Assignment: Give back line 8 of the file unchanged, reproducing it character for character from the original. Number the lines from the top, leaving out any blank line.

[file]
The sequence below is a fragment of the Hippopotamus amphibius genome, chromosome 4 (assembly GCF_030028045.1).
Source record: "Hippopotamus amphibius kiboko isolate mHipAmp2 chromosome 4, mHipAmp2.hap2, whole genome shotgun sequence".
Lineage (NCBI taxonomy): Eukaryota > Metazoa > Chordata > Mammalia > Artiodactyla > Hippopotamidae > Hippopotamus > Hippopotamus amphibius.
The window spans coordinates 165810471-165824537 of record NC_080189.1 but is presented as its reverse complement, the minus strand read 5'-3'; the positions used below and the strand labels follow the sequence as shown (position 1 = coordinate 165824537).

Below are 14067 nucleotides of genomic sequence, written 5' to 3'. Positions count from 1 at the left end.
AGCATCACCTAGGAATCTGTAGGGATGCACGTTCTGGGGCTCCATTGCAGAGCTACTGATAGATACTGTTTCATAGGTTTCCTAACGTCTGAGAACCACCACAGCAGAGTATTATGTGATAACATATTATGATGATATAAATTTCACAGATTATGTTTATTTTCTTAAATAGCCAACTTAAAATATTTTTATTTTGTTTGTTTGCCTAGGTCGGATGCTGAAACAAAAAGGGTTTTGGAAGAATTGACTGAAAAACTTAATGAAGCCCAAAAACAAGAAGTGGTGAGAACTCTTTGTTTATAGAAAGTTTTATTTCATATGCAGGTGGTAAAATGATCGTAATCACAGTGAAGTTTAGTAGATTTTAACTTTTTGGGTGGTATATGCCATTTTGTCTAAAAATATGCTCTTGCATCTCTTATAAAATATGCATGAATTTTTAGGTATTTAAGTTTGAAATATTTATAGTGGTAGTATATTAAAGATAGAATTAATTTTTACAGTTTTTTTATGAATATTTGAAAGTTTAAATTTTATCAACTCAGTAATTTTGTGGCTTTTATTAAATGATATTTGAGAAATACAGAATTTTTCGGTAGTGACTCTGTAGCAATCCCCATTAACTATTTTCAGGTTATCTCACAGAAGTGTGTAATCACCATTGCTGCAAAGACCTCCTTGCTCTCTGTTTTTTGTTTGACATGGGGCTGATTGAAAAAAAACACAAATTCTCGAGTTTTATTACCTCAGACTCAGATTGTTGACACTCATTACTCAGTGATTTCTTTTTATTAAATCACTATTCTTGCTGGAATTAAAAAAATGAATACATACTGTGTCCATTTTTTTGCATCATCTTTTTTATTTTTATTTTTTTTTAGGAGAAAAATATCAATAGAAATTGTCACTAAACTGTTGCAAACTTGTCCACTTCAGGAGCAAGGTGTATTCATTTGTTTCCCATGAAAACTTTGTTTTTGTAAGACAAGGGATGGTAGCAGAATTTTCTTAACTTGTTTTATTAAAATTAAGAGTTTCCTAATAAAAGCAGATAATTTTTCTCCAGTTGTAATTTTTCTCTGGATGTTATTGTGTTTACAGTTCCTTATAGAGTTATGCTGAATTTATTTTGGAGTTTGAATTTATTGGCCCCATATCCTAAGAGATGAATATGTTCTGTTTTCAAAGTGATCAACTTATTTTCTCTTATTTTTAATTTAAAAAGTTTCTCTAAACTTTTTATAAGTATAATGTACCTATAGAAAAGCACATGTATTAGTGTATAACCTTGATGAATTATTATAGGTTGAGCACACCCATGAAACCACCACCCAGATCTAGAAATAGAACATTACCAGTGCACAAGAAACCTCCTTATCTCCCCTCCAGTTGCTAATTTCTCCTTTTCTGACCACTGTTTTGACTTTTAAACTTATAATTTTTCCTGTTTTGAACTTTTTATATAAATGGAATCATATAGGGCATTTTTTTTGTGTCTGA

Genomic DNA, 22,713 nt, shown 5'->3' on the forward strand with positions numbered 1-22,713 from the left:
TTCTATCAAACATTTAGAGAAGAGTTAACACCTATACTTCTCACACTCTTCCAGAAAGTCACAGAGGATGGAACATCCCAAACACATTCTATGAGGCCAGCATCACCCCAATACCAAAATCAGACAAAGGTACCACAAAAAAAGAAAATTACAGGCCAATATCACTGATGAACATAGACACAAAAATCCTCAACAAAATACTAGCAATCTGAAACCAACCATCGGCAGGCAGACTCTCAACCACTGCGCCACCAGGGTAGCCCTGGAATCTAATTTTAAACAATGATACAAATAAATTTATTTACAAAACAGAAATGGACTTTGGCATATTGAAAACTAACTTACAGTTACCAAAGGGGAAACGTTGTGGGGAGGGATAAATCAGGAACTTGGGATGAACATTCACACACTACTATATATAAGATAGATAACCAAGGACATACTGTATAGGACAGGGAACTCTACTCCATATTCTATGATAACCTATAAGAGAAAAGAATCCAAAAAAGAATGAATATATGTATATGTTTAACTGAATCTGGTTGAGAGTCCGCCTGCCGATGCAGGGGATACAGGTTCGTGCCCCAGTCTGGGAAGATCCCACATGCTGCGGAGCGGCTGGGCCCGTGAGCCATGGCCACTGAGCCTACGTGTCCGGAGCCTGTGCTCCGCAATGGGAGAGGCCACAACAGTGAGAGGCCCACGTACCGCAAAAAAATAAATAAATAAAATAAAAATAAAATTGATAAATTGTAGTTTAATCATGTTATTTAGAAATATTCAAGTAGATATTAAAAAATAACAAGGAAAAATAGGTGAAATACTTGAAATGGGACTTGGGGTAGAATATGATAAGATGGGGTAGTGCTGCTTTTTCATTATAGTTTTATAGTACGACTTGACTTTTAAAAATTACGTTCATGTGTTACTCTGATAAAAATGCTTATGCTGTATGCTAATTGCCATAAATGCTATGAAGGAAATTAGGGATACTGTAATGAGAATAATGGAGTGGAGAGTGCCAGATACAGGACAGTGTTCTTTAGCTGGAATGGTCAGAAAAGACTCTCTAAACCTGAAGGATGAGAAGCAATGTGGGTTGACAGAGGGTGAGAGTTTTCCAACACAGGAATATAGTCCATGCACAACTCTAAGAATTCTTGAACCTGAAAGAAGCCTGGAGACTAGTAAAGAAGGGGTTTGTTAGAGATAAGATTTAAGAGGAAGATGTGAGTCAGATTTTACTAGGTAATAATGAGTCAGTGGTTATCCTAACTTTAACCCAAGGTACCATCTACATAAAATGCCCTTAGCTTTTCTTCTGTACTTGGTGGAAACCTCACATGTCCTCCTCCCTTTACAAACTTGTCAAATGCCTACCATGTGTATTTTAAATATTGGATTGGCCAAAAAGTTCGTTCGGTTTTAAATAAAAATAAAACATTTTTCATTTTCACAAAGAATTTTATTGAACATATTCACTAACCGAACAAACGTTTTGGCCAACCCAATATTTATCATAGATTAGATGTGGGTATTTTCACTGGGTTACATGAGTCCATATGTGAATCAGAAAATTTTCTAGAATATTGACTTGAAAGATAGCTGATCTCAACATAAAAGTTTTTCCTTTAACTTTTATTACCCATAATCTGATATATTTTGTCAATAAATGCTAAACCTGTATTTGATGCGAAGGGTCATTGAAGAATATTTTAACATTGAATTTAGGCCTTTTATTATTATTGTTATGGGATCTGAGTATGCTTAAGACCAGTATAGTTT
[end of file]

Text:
TTCTATCAAACATTTAGAGAAGAGTTAACACCTATACTTCTCACACTCTTCCAGAAAGTCACAGAGGATGGAACATCCCAAACACATTCTATGAGGCCAGCATCACCCCAATACCAAAATCAGACAAAGGTACCACAAAAAAAGAAAATTACAGGCCAATATCACTGATGAACATAGACACAAAAATCCTCAACAAAATACTAGCAATCTGAAACCAACCATCGGCAGGCAGACTCTCAACCACTGCGCCACCAGGGTAGCCCTGGAATCTAATTTTAAACAATGATACAAATAAATTTATTTACAAAACAGAAATGGACTTTGGCATATTGAAAACTAACTTACAGTTACCAAAGGGGAAACGTTGTGGGGAGGGATAAATCAGGAACTTGGGATGAACATTCACACACTACTATATATAAGATAGATAACCAAGGACATACTGTATAGGACAGGGAACTCTACTCCATATTCTATGATAACCTATAAGAGAAAAGAATCCAAAAAAGAATGAATATATGTATATGTTTAACTGAATCTGGTTGAGAGTCCGCCTGCCGATGCAGGGGATACAGGTTCGTGCCCCAGTCTGGGAAGATCCCACATGCTGCGGAGCGGCTGGGCCCGTGAGCCATGGCCACTGAGCCTACGTGTCCGGAGCCTGTGCTCCGCAATGGGAGAGGCCACAACAGTGAGAGGCCCACGTACCGCAAAAAAATAAATAAATAAAATAAAAATAAAATTGATAAATTGTAGTTTAATCATGTTATTTAGAAATATTCAAGTAGATATTAAAAAATAACAAGGAAAAATAGGTGAAATACTTGAAATGGGACTTGGGGTAGAATATGATAAGATGGGGTAGTGCTGCTTTTTCATTATAGTTTTATAGTACGACTTGACTTTTAAAAATTACGTTCATGTGTTACTCTGATAAAAATGCTTATGCTGTATGCTAATTGCCATAAATGCTATGAAGGAAATTAGGGATACTGTAATGAGAATAATGGAGTGGAGAGTGCCAGATACAGGACAGTGTTCTTTAGCTGGAATGGTCAGAAAAGACTCTCTAAACCTGAAGGATGAGAAGCAATGTGGGTTGACAGAGGGTGAGAGTTTTCCAACACAGGAATATAGTCCATGCACAACTCTAAGAATTCTTGAACCTGAAAGAAGCCTGGAGACTAGTAAAGAAGGGGTTTGTTAGAGATAAGATTTAAGAGGAAGATGTGAGTCAGATTTTACTAGGTAATAATGAGTCAGTGGTTATCCTAACTTTAACCCAAGGTACCATCTACATAAAATGCCCTTAGCTTTTCTTCTGTACTTGGTGGAAACCTCACATGTCCTCCTCCCTTTACAAACTTGTCAAATGCCTACCATGTGTATTTTAAATATTGGATTGGCCAAAAAGTTCGTTCGGTTTTAAATAAAAATAAAACATTTTTCATTTTCACAAAGAATTTTATTGAACATATTCACTAACCGAACAAACGTTTTGGCCAACCCAATATTTATCATAGATTAGATGTGGGTATTTTCACTGGGTTACATGAGTCCATATGTGAATCAGAAAATTTTCTAGAATATTGACTTGAAAGATAGCTGATCTCAACATAAAAGTTTTTCCTTTAACTTTTATTACCCATAATCTGATATATTTTGTCAATAAATGCTAAACCTGTATTTGATGCGAAGGGTCATTGAAGAATATTTTAACATTGAATTTAGGCCTTTTATTATTATTGTTATGGGATCTGAGTATGCTTAAGACCAGTATAGTTT